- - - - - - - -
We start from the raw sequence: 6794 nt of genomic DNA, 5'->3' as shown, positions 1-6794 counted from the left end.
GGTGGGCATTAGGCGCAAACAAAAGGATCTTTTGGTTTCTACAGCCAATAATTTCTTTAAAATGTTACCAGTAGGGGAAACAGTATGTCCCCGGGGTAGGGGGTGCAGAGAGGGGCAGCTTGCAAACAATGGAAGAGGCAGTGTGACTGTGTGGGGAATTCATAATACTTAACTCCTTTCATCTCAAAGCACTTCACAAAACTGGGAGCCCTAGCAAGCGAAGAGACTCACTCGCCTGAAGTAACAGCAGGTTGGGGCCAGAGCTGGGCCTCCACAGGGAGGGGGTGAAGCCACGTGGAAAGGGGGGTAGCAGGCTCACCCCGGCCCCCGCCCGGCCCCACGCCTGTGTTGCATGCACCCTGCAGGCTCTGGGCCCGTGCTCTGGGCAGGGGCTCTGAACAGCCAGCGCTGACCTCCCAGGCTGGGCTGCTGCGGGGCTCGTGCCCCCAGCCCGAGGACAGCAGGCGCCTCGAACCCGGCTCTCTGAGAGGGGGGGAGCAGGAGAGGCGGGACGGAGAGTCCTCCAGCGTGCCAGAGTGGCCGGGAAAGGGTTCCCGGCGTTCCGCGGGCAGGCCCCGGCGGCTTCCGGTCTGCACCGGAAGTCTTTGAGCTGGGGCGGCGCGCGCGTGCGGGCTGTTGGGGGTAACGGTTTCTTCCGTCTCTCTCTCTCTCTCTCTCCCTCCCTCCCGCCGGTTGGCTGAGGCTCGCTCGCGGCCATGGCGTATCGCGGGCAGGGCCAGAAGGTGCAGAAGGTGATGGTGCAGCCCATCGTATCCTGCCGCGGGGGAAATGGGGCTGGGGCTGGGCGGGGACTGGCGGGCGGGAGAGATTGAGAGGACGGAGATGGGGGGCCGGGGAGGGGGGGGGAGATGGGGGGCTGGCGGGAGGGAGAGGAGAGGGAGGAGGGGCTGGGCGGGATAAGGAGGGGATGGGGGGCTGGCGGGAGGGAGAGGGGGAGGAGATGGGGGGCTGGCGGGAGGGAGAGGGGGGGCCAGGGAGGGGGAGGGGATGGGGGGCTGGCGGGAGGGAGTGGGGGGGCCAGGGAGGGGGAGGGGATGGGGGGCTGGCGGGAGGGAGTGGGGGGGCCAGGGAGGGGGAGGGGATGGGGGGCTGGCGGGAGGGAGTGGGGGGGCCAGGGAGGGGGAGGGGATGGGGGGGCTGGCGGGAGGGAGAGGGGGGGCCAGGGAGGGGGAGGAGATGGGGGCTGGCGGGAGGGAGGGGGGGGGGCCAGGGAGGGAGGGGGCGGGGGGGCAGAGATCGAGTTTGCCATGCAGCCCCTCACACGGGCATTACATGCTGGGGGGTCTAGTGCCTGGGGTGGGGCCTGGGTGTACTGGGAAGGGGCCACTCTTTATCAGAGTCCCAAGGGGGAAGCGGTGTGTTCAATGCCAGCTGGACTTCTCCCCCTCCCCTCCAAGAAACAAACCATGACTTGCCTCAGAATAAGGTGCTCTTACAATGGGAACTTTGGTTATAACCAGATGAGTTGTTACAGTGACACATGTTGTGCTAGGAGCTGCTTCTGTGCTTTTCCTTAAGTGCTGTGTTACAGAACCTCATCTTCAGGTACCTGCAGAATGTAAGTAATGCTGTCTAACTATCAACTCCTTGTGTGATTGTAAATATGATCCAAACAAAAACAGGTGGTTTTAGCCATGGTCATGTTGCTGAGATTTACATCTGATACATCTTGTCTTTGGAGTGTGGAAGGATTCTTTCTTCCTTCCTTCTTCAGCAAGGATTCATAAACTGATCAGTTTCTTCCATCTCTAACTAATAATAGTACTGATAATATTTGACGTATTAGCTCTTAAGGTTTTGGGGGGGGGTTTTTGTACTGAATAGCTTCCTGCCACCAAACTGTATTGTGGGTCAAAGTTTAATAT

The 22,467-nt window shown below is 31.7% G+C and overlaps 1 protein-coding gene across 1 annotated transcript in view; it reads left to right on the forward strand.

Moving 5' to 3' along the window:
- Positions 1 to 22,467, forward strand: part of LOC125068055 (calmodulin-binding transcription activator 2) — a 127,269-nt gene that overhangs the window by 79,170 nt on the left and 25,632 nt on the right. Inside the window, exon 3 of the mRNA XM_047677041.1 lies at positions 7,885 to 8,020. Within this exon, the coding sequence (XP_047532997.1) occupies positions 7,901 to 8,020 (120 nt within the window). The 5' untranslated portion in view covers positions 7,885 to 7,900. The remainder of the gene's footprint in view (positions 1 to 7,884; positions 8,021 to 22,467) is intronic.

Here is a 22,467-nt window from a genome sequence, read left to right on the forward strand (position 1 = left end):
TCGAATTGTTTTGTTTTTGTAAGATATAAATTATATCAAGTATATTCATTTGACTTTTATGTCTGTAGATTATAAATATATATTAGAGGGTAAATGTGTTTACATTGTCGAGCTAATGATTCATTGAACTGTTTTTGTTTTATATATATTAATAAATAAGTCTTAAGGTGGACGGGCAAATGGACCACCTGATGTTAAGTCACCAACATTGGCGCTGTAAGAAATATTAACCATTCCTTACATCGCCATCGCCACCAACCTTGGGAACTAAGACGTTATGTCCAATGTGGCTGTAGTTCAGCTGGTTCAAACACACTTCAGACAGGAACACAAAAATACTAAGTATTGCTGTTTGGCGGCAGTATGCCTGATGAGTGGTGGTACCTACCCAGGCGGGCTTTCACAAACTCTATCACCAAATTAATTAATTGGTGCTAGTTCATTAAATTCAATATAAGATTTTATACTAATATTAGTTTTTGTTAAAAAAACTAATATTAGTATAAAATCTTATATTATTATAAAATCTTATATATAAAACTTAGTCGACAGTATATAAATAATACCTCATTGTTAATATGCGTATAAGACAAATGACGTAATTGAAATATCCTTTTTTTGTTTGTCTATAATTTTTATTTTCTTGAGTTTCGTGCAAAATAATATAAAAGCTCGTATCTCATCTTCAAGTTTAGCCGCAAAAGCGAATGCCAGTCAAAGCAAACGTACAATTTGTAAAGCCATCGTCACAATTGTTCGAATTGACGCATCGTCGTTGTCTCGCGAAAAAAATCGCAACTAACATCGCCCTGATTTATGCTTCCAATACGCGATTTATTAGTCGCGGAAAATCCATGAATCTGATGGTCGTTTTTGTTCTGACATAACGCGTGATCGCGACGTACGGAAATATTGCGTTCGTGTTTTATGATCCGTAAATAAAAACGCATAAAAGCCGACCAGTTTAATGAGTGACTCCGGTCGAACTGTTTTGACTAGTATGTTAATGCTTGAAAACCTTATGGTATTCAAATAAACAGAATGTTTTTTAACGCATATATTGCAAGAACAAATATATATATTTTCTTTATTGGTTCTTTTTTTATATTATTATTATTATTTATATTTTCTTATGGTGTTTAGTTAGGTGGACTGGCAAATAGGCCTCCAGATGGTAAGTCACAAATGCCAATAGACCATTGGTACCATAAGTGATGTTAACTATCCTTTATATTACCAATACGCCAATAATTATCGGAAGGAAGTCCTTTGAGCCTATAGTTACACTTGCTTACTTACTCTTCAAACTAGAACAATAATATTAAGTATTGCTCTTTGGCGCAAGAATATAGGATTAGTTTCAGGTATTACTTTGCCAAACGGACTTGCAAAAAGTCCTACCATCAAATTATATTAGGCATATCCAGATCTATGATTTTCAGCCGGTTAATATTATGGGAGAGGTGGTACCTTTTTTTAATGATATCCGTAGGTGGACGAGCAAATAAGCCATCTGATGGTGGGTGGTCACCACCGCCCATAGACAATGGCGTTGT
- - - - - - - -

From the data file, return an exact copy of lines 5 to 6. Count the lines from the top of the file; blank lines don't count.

- Positions 1 to 22,467, forward strand: part of LOC125068055 (calmodulin-binding transcription activator 2) — a 127,269-nt gene that overhangs the window by 79,170 nt on the left and 25,632 nt on the right. Inside the window, exon 3 of the mRNA XM_047677041.1 lies at positions 7,885 to 8,020. Within this exon, the coding sequence (XP_047532997.1) occupies positions 7,901 to 8,020 (120 nt within the window). The 5' untranslated portion in view covers positions 7,885 to 7,900. The remainder of the gene's footprint in view (positions 1 to 7,884; positions 8,021 to 22,467) is intronic.

Here is a 22,467-nt window from a genome sequence, read left to right on the forward strand (position 1 = left end):